These are, obviously, stereotypes. However, both fall into the key category of missed expectations. We’ll find that people are more likely to die by – or attempt – suicide when their expectations aren’t matched with the results that they’re getting – and that applies to men or women.
On the Same Team and No Suicide Contracts
It’s subtle. When you insist on a contract with a person, you’re acknowledging the potentially adversarial direction of the relationship. Contracts are used as instruments to document an agreement – but more frequently, they’re the basis for determination of right and wrong. When we pressure someone into a contract, we’re acknowledging the very kind of adversarial relationship that we should be avoiding with a suicidal person. On the surface, asking for a contract that says the other person won’t attempt suicide is pointless, since they’re not likely to think of the contract during a suicidal crisis. More importantly, what consequences can the contract extract from a dead person? (The answer is none.)
Rather than a focus on no-suicide contracts – which don’t work – we can do something that will potentially improve our outcomes. We can find ways to signal that we’re on their team. We’re there to support them. We don’t think that suicide is the right answer, but we want to better understand them and help them solve the problems that may make them believe that death is a better option.
Blame Seeking Messages
Often after a suicide death, there’s a rush to figure out who is to blame. It’s a bad outcome, so someone must have done something wrong. The problem with this is a belief that, for something bad to happen, then someone must have done something wrong. We don’t expect there is someone to blame if a tsunami wipes out a village, so why do we believe that there is always someone to blame when someone dies by suicide? I’m not saying there are never people to be held accountable for malpractice, but this is much rarer than we seem to give credit for.
Seeking the answer to “why” is an unfortunate artifact of our evolution and our desire to predict the future. Rare events, whatever their cause, are met with skepticism and confusion, since our prediction engines have failed. (See The Black Swan, The Signal and the Noise, Superforecasting, and Noise for handling rare events.) We look for someone to blame, so we can incorporate their malfeasance as a part of our models.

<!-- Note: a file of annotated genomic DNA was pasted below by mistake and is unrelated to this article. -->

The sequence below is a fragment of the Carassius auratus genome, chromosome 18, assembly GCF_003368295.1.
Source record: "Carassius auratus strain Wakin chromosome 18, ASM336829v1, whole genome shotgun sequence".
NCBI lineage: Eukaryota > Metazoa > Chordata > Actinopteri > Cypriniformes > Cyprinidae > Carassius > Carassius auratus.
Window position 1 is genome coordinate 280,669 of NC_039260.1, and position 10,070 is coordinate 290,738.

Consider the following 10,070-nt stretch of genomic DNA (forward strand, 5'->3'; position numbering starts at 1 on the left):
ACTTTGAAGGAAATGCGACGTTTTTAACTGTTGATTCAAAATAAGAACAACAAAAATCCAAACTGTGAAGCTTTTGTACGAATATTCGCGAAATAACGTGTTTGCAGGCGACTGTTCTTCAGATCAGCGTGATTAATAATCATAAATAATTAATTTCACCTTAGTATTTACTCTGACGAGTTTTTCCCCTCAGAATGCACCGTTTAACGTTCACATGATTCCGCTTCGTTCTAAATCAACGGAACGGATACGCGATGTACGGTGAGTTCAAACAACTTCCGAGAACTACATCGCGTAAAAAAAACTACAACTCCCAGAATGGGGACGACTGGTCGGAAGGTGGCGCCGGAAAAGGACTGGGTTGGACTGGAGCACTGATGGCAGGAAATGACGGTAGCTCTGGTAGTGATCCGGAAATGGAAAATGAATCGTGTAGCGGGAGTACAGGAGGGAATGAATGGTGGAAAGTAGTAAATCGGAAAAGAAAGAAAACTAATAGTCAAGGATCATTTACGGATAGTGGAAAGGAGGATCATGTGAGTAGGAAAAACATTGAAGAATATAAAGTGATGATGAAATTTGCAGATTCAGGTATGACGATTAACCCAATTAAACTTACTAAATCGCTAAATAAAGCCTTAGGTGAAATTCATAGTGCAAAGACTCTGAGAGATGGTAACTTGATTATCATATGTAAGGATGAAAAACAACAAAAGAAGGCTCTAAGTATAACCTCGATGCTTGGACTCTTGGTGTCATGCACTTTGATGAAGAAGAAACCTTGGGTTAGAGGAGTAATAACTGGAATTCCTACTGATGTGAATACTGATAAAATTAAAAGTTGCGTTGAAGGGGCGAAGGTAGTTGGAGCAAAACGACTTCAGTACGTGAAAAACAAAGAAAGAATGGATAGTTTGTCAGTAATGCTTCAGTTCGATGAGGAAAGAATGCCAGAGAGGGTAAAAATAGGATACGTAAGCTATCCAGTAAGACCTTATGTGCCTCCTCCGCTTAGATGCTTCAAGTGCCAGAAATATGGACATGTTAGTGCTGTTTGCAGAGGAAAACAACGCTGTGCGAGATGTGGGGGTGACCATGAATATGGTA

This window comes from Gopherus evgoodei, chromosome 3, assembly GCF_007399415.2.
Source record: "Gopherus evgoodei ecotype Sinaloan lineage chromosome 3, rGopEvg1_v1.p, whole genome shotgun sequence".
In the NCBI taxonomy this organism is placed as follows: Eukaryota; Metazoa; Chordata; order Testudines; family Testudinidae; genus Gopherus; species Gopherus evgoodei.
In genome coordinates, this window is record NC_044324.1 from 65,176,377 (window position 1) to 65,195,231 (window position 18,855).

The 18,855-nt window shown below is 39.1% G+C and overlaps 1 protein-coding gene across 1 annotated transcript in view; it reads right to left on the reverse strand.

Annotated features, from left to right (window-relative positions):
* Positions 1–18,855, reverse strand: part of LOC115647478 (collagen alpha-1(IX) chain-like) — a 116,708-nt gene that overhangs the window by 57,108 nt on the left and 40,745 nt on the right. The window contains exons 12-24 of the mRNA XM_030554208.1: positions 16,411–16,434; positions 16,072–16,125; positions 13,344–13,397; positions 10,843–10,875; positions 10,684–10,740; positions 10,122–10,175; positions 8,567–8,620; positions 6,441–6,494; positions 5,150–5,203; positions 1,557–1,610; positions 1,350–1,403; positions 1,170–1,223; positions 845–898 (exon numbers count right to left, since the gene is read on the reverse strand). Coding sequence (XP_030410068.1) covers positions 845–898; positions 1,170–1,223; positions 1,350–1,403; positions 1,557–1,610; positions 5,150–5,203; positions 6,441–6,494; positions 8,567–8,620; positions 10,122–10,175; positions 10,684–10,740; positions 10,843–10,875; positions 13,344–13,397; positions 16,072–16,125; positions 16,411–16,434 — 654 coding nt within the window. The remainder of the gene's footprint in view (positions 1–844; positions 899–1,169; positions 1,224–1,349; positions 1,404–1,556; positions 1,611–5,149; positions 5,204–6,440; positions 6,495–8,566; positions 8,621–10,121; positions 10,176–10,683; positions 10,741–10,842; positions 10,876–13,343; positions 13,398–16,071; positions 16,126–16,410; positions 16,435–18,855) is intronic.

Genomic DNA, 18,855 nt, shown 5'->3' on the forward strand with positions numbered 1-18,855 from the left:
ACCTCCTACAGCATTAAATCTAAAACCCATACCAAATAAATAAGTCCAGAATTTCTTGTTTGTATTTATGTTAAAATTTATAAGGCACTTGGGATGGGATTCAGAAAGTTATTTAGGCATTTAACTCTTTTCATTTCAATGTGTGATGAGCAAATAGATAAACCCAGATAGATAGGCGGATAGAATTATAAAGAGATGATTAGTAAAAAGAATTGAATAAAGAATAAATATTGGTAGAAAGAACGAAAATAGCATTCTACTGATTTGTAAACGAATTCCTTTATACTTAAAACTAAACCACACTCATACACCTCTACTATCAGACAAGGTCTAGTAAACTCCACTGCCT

Suicide Over the Life Cycle oversimplifies the response to the hopeless person and says, “The clinician should not expect to dissuade patients of their hopelessness; rather the clinician must win the patient’s cooperation to undergo, and stick with, treatment.” Certainly, there’s no point in developing a direct conflict with a patient. However, there’s a path between directly disagreeing with the hopelessness that someone feels and basically ignoring it. In fact, both cognitive behavioral therapy (CBT) and dialectical behavioral therapy (DBT), the most common treatments, encourage patients to challenge their own thinking and to remove cognitive distortions – with the assistance of the therapist.
Rather than dissuading patients from hopelessness, it may be enough to just try to understand it. As the research around Motivational Interviewing shows, sometimes listening is all that is needed.
Sometimes, the cognitive distortions facing a patient can be identified and addressed. Habitual errors in thinking are termed “cognitive distortions” by Aaron T. Beck. They include the following:
- arbitrary inference, drawing a conclusion based on insufficient or even contradictory evidence;
- selective abstraction, attending to only a portion of relevant information;
- overgeneralization, abstracting a general rule from a single event and applying it to both related and unrelated events;
- magnification and minimization, exaggerating or underestimating the magnitude and importance of events;
- personalization, attributing causality to oneself when several factors contributed to an outcome; and
- dichotomous thinking, categorizing people and events in absolutistic, black-and-white terms (e.g., good versus bad).
What to Do When a Client Dies by Suicide
When a client dies by suicide, the counselor, therapist, social worker, or coach will feel the loss themselves and need to process these feelings – but they’ll also need to consider how they will engage with the family. Some will try to minimize contact and pretend that nothing happened even to the point of failing to address the next of kin’s questions and requests. Suicide Over the Life Cycle makes it clear that this is a bad strategy.
In our own situation, Alex’s social worker elected to not be responsive when we reached out. That failure to respond was very problematic – enough that there was a cross-agency escalation. Even if you don’t feel comfortable answering questions, it’s a good idea to be responsive as possible to the family, because you want to avoid becoming adversarial with them.
While we cannot foresee suicide as an outcome in most cases, it’s important that we begin to see Suicide Over the Life Cycle as best we can.